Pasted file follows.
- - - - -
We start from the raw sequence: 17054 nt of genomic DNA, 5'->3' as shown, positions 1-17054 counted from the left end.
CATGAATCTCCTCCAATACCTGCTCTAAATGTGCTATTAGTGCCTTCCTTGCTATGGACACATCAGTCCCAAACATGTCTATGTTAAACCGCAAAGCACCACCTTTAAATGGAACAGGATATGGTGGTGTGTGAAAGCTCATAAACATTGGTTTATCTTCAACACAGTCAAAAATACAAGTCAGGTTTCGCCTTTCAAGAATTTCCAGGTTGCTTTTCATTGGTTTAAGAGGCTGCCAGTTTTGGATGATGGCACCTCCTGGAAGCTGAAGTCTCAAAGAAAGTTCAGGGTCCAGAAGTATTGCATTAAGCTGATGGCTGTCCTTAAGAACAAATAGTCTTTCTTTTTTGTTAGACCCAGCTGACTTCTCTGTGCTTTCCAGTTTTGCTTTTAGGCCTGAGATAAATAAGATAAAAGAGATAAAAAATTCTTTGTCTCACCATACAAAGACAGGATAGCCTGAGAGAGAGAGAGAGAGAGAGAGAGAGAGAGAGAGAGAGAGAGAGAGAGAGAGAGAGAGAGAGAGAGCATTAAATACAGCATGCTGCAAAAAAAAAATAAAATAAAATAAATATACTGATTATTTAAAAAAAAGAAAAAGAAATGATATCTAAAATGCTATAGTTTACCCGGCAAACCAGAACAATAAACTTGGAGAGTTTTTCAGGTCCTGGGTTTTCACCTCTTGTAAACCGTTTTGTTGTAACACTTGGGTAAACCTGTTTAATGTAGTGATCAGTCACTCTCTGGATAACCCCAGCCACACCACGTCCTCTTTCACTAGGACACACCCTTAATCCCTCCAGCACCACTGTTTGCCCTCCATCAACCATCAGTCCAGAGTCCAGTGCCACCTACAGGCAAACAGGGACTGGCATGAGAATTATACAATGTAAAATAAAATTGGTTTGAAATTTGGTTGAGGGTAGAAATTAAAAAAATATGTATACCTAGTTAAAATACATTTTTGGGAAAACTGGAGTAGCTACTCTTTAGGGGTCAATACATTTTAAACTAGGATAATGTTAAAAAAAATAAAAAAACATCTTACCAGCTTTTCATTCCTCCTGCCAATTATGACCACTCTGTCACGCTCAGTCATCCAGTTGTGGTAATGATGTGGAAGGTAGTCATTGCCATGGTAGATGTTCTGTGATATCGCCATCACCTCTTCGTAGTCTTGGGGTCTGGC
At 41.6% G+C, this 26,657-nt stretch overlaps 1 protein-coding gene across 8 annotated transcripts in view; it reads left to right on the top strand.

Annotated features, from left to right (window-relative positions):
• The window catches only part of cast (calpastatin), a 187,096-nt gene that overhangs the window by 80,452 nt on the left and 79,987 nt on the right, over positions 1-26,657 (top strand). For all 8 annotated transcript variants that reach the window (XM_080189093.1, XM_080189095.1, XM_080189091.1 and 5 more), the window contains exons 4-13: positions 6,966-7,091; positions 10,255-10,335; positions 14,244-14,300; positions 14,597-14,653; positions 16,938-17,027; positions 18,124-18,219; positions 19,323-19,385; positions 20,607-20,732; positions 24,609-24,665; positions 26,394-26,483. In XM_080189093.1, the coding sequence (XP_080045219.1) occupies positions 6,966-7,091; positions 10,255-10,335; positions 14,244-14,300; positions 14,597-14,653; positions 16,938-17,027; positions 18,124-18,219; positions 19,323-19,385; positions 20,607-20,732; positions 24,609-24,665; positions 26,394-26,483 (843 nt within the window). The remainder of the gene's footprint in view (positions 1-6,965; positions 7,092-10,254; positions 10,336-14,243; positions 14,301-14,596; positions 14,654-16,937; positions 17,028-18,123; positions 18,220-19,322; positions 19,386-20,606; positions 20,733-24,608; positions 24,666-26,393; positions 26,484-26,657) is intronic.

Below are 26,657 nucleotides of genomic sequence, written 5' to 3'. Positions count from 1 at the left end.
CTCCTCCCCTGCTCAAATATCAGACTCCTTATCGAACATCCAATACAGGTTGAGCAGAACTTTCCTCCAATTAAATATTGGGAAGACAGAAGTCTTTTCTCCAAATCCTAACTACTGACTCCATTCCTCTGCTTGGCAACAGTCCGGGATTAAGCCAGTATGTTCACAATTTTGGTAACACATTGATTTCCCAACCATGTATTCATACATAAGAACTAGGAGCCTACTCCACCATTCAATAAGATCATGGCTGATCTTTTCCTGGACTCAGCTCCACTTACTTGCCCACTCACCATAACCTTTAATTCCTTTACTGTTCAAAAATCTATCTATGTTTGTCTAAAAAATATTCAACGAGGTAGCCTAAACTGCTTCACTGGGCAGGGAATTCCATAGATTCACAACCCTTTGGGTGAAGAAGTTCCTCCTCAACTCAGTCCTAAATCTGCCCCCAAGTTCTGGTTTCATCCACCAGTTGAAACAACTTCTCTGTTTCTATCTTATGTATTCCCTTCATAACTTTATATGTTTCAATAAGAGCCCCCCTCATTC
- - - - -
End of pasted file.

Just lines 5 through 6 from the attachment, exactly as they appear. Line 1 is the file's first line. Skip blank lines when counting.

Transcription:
• The window catches only part of cast (calpastatin), a 187,096-nt gene that overhangs the window by 80,452 nt on the left and 79,987 nt on the right, over positions 1-26,657 (top strand). For all 8 annotated transcript variants that reach the window (XM_080189093.1, XM_080189095.1, XM_080189091.1 and 5 more), the window contains exons 4-13: positions 6,966-7,091; positions 10,255-10,335; positions 14,244-14,300; positions 14,597-14,653; positions 16,938-17,027; positions 18,124-18,219; positions 19,323-19,385; positions 20,607-20,732; positions 24,609-24,665; positions 26,394-26,483. In XM_080189093.1, the coding sequence (XP_080045219.1) occupies positions 6,966-7,091; positions 10,255-10,335; positions 14,244-14,300; positions 14,597-14,653; positions 16,938-17,027; positions 18,124-18,219; positions 19,323-19,385; positions 20,607-20,732; positions 24,609-24,665; positions 26,394-26,483 (843 nt within the window). The remainder of the gene's footprint in view (positions 1-6,965; positions 7,092-10,254; positions 10,336-14,243; positions 14,301-14,596; positions 14,654-16,937; positions 17,028-18,123; positions 18,220-19,322; positions 19,386-20,606; positions 20,733-24,608; positions 24,666-26,393; positions 26,484-26,657) is intronic.

Below are 26,657 nucleotides of genomic sequence, written 5' to 3'. Positions count from 1 at the left end.